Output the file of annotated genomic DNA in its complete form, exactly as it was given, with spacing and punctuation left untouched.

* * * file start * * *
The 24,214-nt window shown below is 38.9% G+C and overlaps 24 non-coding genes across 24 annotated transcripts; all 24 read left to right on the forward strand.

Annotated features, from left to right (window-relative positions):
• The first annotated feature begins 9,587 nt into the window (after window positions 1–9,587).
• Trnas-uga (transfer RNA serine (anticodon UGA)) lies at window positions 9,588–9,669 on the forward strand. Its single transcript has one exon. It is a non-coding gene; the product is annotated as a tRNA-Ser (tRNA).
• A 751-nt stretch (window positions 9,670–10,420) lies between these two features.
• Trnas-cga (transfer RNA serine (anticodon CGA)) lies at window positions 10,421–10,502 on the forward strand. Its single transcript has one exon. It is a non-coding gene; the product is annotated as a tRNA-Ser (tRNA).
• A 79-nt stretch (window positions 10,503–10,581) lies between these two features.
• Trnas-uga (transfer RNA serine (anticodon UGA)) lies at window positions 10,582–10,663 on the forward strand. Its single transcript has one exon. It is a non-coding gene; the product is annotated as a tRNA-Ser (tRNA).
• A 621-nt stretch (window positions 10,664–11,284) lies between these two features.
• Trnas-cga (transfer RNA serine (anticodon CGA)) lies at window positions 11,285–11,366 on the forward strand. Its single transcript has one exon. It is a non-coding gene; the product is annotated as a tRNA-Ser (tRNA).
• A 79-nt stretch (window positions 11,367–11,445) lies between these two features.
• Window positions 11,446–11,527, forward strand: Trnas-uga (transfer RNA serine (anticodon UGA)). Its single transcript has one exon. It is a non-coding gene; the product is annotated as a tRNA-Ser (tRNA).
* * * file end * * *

The 24,214-nt window shown below is 38.9% G+C and overlaps 24 non-coding genes across 24 annotated transcripts; all 24 read left to right on the forward strand.

Annotated features, from left to right (window-relative positions):
• The first annotated feature begins 9,587 nt into the window (after window positions 1–9,587).
• Trnas-uga (transfer RNA serine (anticodon UGA)) lies at window positions 9,588–9,669 on the forward strand. Its single transcript has one exon. It is a non-coding gene; the product is annotated as a tRNA-Ser (tRNA).
• A 751-nt stretch (window positions 9,670–10,420) lies between these two features.
• Trnas-cga (transfer RNA serine (anticodon CGA)) lies at window positions 10,421–10,502 on the forward strand. Its single transcript has one exon. It is a non-coding gene; the product is annotated as a tRNA-Ser (tRNA).
• A 79-nt stretch (window positions 10,503–10,581) lies between these two features.
• Trnas-uga (transfer RNA serine (anticodon UGA)) lies at window positions 10,582–10,663 on the forward strand. Its single transcript has one exon. It is a non-coding gene; the product is annotated as a tRNA-Ser (tRNA).
• A 621-nt stretch (window positions 10,664–11,284) lies between these two features.
• Trnas-cga (transfer RNA serine (anticodon CGA)) lies at window positions 11,285–11,366 on the forward strand. Its single transcript has one exon. It is a non-coding gene; the product is annotated as a tRNA-Ser (tRNA).
• A 79-nt stretch (window positions 11,367–11,445) lies between these two features.
• Window positions 11,446–11,527, forward strand: Trnas-uga (transfer RNA serine (anticodon UGA)). Its single transcript has one exon. It is a non-coding gene; the product is annotated as a tRNA-Ser (tRNA).